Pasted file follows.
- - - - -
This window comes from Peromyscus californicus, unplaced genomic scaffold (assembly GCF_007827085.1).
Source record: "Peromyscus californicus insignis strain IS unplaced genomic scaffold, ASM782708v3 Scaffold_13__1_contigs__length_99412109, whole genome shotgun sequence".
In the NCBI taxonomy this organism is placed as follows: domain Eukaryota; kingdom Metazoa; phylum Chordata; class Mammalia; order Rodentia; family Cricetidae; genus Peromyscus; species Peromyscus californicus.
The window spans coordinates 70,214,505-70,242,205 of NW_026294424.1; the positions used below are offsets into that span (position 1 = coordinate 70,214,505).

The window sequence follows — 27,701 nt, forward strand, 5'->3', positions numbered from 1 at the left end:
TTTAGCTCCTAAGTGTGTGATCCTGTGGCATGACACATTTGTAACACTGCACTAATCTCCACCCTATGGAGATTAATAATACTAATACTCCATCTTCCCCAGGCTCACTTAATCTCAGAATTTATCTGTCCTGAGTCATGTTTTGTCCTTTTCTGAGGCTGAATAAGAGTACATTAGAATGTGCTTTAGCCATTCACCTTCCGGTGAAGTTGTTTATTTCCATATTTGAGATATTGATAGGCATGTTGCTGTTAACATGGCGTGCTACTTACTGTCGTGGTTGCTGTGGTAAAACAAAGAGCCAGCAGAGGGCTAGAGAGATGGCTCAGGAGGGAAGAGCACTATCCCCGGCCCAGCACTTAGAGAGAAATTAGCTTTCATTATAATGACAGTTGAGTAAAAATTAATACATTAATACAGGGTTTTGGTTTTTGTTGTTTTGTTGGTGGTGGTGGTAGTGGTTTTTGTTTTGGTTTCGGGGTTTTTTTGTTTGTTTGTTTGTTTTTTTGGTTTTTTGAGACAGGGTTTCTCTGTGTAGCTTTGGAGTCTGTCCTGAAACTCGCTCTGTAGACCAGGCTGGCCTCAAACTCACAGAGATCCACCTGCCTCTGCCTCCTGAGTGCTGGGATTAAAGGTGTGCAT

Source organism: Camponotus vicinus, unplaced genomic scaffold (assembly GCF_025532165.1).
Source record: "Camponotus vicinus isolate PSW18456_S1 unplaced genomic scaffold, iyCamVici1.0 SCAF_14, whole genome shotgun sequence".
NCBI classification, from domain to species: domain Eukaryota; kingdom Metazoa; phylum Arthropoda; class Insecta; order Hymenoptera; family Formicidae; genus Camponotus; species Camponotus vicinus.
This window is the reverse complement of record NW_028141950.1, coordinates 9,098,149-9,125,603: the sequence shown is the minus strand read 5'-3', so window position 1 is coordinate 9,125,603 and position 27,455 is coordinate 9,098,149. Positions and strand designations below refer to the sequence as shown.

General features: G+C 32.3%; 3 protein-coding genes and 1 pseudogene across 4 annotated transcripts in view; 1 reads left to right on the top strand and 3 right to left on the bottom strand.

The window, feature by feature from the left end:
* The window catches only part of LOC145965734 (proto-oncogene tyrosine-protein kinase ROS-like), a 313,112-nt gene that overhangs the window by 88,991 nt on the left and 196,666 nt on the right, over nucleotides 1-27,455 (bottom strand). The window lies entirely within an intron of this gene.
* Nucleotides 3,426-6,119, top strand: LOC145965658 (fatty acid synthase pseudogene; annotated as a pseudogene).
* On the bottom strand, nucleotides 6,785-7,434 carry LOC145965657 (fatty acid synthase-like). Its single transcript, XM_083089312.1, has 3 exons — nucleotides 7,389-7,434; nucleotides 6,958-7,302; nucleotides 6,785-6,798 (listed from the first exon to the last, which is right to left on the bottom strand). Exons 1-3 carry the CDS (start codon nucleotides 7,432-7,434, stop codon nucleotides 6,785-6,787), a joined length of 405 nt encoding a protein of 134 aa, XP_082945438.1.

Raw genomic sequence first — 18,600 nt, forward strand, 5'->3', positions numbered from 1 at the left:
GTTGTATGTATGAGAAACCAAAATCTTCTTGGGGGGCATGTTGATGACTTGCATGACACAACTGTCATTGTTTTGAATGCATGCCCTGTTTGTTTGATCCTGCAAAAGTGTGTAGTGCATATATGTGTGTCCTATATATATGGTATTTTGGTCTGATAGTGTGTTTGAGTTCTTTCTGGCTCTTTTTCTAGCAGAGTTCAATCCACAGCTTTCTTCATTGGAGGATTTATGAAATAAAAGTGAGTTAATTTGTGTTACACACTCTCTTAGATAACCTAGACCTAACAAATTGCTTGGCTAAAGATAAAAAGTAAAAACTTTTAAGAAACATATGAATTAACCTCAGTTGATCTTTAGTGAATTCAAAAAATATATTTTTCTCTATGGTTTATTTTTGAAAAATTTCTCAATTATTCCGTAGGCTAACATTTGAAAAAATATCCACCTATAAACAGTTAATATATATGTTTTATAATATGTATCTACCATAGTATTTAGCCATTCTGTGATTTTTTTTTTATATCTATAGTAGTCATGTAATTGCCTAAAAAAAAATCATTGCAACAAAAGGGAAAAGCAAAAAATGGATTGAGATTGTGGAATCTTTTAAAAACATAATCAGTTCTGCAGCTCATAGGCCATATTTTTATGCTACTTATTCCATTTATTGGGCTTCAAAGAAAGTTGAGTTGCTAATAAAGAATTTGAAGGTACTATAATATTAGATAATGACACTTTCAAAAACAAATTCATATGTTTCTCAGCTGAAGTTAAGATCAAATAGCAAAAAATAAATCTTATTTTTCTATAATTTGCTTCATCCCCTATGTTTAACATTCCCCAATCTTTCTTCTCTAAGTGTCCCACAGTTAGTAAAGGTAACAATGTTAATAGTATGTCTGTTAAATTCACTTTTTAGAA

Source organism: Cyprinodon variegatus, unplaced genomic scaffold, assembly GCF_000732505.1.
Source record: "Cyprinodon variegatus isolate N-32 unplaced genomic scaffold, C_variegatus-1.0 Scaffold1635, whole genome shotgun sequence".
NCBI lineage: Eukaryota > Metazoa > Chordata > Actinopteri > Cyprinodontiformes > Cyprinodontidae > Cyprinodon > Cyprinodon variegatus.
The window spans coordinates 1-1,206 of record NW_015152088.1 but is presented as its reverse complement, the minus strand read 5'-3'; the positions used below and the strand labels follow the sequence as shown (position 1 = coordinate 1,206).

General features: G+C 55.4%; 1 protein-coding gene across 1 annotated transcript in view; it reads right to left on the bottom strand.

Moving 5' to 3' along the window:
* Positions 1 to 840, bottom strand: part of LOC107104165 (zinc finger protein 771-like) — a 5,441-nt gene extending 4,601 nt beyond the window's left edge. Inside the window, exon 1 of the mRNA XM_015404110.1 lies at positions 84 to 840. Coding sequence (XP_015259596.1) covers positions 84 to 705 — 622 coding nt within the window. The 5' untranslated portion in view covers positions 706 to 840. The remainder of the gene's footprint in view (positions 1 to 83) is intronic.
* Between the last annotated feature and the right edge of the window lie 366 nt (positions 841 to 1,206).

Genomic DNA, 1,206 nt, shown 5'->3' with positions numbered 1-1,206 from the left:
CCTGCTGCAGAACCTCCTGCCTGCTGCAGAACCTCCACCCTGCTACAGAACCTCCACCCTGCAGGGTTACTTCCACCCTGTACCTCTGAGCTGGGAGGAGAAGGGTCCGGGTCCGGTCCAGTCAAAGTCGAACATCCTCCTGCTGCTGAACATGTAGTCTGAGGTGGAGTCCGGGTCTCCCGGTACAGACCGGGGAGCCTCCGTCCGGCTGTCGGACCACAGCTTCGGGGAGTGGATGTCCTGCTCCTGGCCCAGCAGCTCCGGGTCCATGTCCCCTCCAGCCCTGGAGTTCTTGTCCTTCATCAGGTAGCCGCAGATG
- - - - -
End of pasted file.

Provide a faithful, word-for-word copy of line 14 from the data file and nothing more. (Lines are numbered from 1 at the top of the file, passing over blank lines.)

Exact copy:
* Nucleotides 3,426-6,119, top strand: LOC145965658 (fatty acid synthase pseudogene; annotated as a pseudogene).